Those who died the quickest had lost all hope and given up all meaning. Frankl said that a person with a strong why can endure any how. We cannot control suffering in life, but only how we respond to it. He wrote that “Everything can be taken from a man but one thing: the last of the human freedoms—to choose one’s attitude in any given set of circumstances, to choose one’s own way.”
(You can read more about my reflection on this early childhood trauma and how Frankl’s story and storytelling about the human condition inspired me to redeem it here for the Acton Institute’s new outlet, Religion & Liberty. )
Jean-Paul Sartre once wrote that humans are “condemned to be free.” Humans are uniquely self-aware. We are conscious of our own mortality. Our freedom means that we have the possibility, and responsibility, of deciding who we want to be—what logic, ethic, moral code we want to live up to— each moment of our lives. There is a duality to freedom, and there is a duality to storytelling, too. Stories, like freedom, can be used to unite or divide, to harm or to elevate, to dignify or degrade, to humanize or depersonalize.
Yes, many things happen—often tragic—that are outside of our control. But we can decide how we respond to them, and how to recast the facts of what happens to us in a more empowering and constructive light—in the light of the broader sweep of our lives, even in the light of eternity, in the knowledge that there is a Master Author who superintends all things.
We can choose to write—and rewrite, as the case may sometimes be—our own story.
I hope that my new series, Storytelling and the Human Condition, can encourage you to harness the life-changing power of storytelling to help you redeem your setbacks and trauma, and lead a richer, deeper, and more connected life.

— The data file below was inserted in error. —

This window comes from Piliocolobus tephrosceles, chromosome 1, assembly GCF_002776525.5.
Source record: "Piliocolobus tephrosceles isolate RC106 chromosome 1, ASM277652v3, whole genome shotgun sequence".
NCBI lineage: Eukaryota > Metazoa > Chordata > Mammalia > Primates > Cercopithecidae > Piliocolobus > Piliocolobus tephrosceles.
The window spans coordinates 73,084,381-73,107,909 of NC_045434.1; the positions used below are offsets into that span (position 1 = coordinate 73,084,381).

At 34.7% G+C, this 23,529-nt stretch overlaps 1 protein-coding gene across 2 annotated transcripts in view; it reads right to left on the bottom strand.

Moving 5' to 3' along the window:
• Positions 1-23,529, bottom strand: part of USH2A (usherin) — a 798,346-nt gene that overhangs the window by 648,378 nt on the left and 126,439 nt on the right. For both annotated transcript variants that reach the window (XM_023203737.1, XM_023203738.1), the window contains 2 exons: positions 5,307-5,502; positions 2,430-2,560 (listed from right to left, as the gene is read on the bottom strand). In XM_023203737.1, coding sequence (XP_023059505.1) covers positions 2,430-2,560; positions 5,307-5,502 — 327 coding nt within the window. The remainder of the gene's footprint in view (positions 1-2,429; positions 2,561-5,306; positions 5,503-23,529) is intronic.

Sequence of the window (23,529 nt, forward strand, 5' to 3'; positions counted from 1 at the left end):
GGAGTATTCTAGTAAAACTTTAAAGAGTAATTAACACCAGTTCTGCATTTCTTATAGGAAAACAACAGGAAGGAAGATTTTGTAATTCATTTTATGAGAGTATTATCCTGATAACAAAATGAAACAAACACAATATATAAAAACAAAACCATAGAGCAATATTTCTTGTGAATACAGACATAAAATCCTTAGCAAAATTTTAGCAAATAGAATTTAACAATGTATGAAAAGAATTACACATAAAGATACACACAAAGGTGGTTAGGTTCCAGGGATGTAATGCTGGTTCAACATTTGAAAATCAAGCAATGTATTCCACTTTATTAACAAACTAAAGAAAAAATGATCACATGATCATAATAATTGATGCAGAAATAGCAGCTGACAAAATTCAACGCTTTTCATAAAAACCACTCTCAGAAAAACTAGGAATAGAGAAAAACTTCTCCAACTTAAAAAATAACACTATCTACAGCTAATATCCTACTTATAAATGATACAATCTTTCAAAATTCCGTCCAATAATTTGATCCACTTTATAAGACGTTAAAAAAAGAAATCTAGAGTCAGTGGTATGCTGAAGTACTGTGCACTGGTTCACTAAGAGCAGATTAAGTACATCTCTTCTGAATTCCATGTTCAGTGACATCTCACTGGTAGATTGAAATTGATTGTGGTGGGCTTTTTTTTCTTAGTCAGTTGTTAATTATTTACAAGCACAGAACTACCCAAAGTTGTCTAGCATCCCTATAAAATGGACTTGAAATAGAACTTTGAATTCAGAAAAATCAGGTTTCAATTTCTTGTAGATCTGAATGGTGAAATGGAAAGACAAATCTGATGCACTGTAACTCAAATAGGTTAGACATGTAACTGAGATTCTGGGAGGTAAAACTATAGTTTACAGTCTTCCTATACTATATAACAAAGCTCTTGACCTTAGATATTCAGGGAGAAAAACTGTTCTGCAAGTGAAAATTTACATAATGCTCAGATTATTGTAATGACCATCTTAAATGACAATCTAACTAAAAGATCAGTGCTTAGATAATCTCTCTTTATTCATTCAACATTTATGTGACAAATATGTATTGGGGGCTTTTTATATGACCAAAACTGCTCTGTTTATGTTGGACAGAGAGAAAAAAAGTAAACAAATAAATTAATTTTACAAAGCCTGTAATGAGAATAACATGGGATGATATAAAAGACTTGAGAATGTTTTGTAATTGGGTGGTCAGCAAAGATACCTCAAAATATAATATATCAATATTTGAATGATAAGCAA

As you go through the series—again, available for you to enjoy for free here—please tell me what you think, what you’re enjoying and learning.
Write to me directly at email@example.com with your reflections.
And please share the series, and this post, with your friends! I hope that you can share this with someone and encourage them to author the stories of their lives in more empowering ways.
Thank you for being part of this community, for your support with my work and this project, and for being on this journey of lifelong learning and the life well-lived alongside me.
Having a father who was on Bataan and Corrigedor in WWII and part of the Death March and a POW for three and a half years, of the Japanese including the infamous Camp O'Donnel where four hundred American servicemen and two thousand Filipinos died a day, your beautiful missive on Victor resonated and I vividly remember reading the book. (I think we had to as seniors in high school). My dad's only comment about his experience in the war was that he was a 'guest of the emperor', as in Japanese emperor, for three and a half years. As incredible luck would have it, a Lt. Colonel in the Air Force who was studying for her Ph.D. with her specialization on why some POW's survived their experiences while others did not interviewed my Dad from June-October 1981. Hence we ended up with eighteen hours of tape. In the summer of 2021 a good friend, Mary Leon of Fishtown Productions LLC, agreed to transcribe the tapes word for word. My sister and I edited it and we put it in a book. There are several comments from my Dad about many of the issues Victor spoke to. One line I specifically remember was my Dad telling the Lt. Colonel, "You know, if you were animal you would have rolled over, stuck your legs up in the air and died. But the human spirit is something else. That will, that will to survive to beat anything is so incredible strong..." Thank you so much for your writing! It is truly a gift!!
One of my favorite parts of that book is when he discusses his imaginary conversations with his wife in times of suffering. He indicated that despite what might be observed, he was able to suffer less because of the value those imaginary conversations gave to him. There is a potential post here for you, I think, on the utility of faith in something, even despite the truth of reality.